CRN to Congress: FDA Is Failing Consumers on CBD

Association provides comprehensive evidence that FDA has information, tools needed to regulate the ingredient now

AUGUST 18, 2023 —WASHINGTON – The Council for Responsible Nutrition (CRN), the leading trade association representing the dietary supplement and functional food industry, has submitted its responses to a Congressional RFI (Request for Information) seeking comprehensive information from key industry stakeholders on CBD in order to develop “a regulatory pathway for non-intoxicating hemp-derived cannabinoid products that prioritizes consumer safety and provides certainty to the U.S. markets.” 

The market for CBD products has grown into a multi-billion dollar one since the passage of the 2018 Farm Bill, but the industry has languished, due largely to a lack of national standards from FDA inaction that has hurt American hemp farmers, CBD manufacturers and the millions of consumers who use CBD and experience a variety of health benefits from these products. It was originally anticipated FDA would immediately regulate hemp-based products under the Dietary Supplement, Health and Education Act (DSHEA), which provides for the legal marketing of other botanical ingredients.

FDA has spent the past five years ignoring not only Congress' directive to regulate CBD, but also the credible, well-conducted research that demonstrates the safety of well-made CBD products. FDA's failure to establish a regulatory pathway for CBD has forced states to enact their own disparate policies to protect consumers. This has resulted in a patchwork of laws that is detrimental to the industry and should be unified by federal intervention.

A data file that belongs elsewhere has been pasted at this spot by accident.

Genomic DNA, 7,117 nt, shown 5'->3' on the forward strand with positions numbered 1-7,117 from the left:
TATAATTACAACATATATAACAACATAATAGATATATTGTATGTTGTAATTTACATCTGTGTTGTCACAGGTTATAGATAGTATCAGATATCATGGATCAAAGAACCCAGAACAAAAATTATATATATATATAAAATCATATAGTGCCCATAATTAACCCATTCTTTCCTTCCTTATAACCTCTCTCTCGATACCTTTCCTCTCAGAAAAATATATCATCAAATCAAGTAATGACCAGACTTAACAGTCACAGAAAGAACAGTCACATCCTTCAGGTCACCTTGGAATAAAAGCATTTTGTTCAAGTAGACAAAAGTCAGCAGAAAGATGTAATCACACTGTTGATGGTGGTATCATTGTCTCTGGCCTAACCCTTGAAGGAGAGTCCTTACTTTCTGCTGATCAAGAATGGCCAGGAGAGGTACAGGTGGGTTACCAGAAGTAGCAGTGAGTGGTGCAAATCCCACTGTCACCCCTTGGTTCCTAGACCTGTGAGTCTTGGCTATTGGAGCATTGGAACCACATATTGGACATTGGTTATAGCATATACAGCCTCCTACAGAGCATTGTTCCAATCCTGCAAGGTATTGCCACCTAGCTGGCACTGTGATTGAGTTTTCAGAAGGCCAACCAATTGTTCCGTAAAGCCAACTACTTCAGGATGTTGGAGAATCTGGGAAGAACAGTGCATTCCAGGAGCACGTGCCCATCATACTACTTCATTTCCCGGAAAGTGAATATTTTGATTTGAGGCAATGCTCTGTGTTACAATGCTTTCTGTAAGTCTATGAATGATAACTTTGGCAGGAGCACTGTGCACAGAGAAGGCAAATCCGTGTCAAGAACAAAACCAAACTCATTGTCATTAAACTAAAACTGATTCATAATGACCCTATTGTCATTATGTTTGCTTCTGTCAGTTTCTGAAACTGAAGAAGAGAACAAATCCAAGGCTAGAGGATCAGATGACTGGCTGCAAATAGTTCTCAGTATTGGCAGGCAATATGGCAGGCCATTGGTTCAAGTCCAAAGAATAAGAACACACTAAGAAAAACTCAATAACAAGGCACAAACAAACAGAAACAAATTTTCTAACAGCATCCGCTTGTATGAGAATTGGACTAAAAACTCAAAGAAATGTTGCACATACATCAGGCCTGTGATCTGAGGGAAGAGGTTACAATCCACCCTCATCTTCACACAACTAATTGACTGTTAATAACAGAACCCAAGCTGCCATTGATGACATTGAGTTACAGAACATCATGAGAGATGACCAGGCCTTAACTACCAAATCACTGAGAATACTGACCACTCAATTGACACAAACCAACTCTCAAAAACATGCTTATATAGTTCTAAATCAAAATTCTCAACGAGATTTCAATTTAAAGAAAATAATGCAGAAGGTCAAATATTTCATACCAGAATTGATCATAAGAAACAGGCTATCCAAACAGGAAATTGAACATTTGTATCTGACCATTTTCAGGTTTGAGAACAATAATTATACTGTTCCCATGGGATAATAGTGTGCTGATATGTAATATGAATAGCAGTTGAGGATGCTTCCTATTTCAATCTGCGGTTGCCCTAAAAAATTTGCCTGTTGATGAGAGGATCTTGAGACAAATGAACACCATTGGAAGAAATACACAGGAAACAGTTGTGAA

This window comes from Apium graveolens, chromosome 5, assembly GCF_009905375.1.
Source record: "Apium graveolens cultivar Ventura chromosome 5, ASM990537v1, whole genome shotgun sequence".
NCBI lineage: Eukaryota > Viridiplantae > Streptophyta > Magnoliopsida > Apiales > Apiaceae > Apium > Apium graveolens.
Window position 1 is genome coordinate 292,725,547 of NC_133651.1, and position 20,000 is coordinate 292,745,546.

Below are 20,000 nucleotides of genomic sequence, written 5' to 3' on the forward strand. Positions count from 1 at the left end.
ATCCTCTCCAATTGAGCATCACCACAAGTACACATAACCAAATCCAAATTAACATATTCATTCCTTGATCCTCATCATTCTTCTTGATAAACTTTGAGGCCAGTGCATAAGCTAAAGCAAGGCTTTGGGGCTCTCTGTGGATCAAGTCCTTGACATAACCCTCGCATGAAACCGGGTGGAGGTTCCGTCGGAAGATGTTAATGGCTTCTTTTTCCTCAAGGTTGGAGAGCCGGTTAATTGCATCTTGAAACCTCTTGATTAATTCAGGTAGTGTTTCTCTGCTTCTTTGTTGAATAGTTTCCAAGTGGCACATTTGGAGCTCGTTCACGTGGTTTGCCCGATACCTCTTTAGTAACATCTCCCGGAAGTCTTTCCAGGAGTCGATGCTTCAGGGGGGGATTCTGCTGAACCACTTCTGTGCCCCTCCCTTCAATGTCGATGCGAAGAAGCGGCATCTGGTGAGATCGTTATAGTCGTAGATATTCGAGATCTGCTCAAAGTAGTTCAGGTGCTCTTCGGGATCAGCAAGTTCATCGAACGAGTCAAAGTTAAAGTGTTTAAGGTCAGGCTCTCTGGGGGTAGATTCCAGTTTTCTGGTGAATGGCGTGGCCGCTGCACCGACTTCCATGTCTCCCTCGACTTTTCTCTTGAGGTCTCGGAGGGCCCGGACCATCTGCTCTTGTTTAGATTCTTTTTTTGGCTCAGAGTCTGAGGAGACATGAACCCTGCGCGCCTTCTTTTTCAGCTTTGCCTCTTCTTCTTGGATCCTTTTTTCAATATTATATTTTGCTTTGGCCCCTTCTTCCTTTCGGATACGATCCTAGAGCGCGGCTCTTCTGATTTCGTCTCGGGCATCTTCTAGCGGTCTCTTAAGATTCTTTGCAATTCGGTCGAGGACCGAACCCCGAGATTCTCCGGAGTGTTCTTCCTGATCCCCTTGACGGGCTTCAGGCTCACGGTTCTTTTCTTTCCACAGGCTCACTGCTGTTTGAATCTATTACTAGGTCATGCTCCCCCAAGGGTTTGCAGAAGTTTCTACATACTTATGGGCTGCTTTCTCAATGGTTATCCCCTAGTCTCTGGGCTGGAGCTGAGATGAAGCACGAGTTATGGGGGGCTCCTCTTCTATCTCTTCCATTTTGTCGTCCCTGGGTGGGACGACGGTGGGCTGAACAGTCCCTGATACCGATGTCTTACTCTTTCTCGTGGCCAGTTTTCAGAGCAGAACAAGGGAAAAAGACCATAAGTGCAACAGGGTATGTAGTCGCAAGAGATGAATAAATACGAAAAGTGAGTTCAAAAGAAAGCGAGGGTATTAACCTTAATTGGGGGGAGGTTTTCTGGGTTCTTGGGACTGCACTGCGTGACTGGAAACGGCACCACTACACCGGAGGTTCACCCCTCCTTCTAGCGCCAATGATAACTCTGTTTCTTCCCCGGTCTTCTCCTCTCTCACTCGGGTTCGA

In 1994, Congress enacted DSHEA, giving FDA the authority to oversee the manufacturing and marketing of dietary supplements, defined to include “an herb or other botanical, concentrate, metabolite, constituent extract or combination.” CRN points out that dozens of commonly used botanicals such as cranberry, aloe vera, garlic, ginseng, turmeric/curcumin, echinacea and green tea extract are all regulated under the provision. 

“Congress is asking the right questions, because they created in DSHEA a framework that could accommodate CBD, and their reasonable expectations for the FDA around this ingredient were not met,” said CRN President and CEO Steve Mister. “Meanwhile, despite an overwhelming amount of safety data the industry has already presented to FDA, the agency continues to place an entire industry in innovation-stifling limbo, and consumers at continued risk in a needlessly unsupervised environment.”

The full submission with CRN’s comments and recommendations can be viewed here.

The Council for Responsible Nutrition (CRN), founded in 1973, is a Washington, D.C.-based trade association representing 200+ dietary supplement and functional food manufacturers, ingredient suppliers, and companies providing services to those manufacturers and suppliers. In addition to complying with a host of federal and state regulations governing dietary supplements and food in the areas of manufacturing, marketing, quality control and safety, our manufacturer and supplier members also agree to adhere to additional voluntary guidelines as well as to CRN’s Code of Ethics.  Follow us on Twitter @CRN_Supplements and LinkedIn.